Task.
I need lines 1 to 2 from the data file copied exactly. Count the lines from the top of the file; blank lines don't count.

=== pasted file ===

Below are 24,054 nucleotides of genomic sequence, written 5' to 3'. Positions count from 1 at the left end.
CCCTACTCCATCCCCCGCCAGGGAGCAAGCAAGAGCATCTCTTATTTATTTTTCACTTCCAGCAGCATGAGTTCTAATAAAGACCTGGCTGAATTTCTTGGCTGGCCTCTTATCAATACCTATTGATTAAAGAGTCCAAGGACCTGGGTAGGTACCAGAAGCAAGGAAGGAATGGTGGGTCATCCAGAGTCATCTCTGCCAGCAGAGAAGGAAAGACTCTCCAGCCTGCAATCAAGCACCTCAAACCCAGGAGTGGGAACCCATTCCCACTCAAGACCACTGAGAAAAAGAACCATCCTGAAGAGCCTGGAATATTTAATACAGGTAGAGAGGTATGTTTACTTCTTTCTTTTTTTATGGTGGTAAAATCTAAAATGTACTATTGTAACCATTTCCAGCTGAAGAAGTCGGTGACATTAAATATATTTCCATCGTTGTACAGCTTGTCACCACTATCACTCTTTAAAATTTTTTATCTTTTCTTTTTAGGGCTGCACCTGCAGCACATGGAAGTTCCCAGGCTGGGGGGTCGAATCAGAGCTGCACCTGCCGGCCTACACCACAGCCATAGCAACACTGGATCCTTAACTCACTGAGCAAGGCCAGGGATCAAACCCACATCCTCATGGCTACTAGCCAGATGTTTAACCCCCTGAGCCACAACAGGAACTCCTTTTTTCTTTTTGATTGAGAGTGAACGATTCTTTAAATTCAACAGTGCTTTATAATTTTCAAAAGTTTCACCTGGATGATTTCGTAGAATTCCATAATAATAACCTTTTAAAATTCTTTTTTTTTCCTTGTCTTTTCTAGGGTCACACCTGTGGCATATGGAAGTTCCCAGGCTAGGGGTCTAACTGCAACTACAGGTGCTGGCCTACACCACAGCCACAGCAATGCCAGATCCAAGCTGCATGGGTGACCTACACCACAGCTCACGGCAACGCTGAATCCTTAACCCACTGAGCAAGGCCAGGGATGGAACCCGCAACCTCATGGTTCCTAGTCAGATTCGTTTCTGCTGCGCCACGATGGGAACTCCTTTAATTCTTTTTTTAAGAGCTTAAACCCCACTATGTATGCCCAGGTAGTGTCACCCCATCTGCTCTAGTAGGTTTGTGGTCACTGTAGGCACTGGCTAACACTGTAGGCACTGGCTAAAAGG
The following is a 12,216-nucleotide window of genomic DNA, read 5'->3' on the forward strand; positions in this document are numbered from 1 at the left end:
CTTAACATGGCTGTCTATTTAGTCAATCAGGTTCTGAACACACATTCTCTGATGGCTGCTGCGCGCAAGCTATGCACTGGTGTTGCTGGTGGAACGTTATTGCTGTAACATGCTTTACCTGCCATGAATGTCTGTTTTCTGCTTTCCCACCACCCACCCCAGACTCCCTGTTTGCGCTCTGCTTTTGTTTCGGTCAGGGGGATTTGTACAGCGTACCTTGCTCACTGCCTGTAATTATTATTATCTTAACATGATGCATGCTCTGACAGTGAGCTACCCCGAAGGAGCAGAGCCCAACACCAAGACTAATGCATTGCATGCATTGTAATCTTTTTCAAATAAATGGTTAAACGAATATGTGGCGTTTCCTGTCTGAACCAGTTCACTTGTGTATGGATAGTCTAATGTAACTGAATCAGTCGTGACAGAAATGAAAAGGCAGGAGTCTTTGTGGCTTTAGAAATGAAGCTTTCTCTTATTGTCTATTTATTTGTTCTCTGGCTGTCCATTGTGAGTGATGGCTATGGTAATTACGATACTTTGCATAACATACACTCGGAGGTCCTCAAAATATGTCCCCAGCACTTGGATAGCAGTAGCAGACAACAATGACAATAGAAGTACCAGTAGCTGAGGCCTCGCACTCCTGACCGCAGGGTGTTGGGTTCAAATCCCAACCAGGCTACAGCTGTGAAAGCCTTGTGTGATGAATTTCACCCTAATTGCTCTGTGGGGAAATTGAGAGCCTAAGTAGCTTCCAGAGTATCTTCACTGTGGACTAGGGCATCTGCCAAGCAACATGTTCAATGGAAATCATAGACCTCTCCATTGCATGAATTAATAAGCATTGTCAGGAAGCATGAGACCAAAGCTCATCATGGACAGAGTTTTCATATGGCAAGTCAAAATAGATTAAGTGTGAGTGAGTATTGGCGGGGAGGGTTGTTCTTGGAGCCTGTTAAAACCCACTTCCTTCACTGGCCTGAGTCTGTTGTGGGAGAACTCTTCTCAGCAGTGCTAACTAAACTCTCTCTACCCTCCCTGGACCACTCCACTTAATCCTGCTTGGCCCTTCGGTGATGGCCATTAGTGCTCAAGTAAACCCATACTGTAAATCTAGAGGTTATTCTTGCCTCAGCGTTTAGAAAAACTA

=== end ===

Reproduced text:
Below are 24,054 nucleotides of genomic sequence, written 5' to 3'. Positions count from 1 at the left end.
CCCTACTCCATCCCCCGCCAGGGAGCAAGCAAGAGCATCTCTTATTTATTTTTCACTTCCAGCAGCATGAGTTCTAATAAAGACCTGGCTGAATTTCTTGGCTGGCCTCTTATCAATACCTATTGATTAAAGAGTCCAAGGACCTGGGTAGGTACCAGAAGCAAGGAAGGAATGGTGGGTCATCCAGAGTCATCTCTGCCAGCAGAGAAGGAAAGACTCTCCAGCCTGCAATCAAGCACCTCAAACCCAGGAGTGGGAACCCATTCCCACTCAAGACCACTGAGAAAAAGAACCATCCTGAAGAGCCTGGAATATTTAATACAGGTAGAGAGGTATGTTTACTTCTTTCTTTTTTTATGGTGGTAAAATCTAAAATGTACTATTGTAACCATTTCCAGCTGAAGAAGTCGGTGACATTAAATATATTTCCATCGTTGTACAGCTTGTCACCACTATCACTCTTTAAAATTTTTTATCTTTTCTTTTTAGGGCTGCACCTGCAGCACATGGAAGTTCCCAGGCTGGGGGGTCGAATCAGAGCTGCACCTGCCGGCCTACACCACAGCCATAGCAACACTGGATCCTTAACTCACTGAGCAAGGCCAGGGATCAAACCCACATCCTCATGGCTACTAGCCAGATGTTTAACCCCCTGAGCCACAACAGGAACTCCTTTTTTCTTTTTGATTGAGAGTGAACGATTCTTTAAATTCAACAGTGCTTTATAATTTTCAAAAGTTTCACCTGGATGATTTCGTAGAATTCCATAATAATAACCTTTTAAAATTCTTTTTTTTTCCTTGTCTTTTCTAGGGTCACACCTGTGGCATATGGAAGTTCCCAGGCTAGGGGTCTAACTGCAACTACAGGTGCTGGCCTACACCACAGCCACAGCAATGCCAGATCCAAGCTGCATGGGTGACCTACACCACAGCTCACGGCAACGCTGAATCCTTAACCCACTGAGCAAGGCCAGGGATGGAACCCGCAACCTCATGGTTCCTAGTCAGATTCGTTTCTGCTGCGCCACGATGGGAACTCCTTTAATTCTTTTTTTAAGAGCTTAAACCCCACTATGTATGCCCAGGTAGTGTCACCCCATCTGCTCTAGTAGGTTTGTGGTCACTGTAGGCACTGGCTAACACTGTAGGCACTGGCTAAAAGG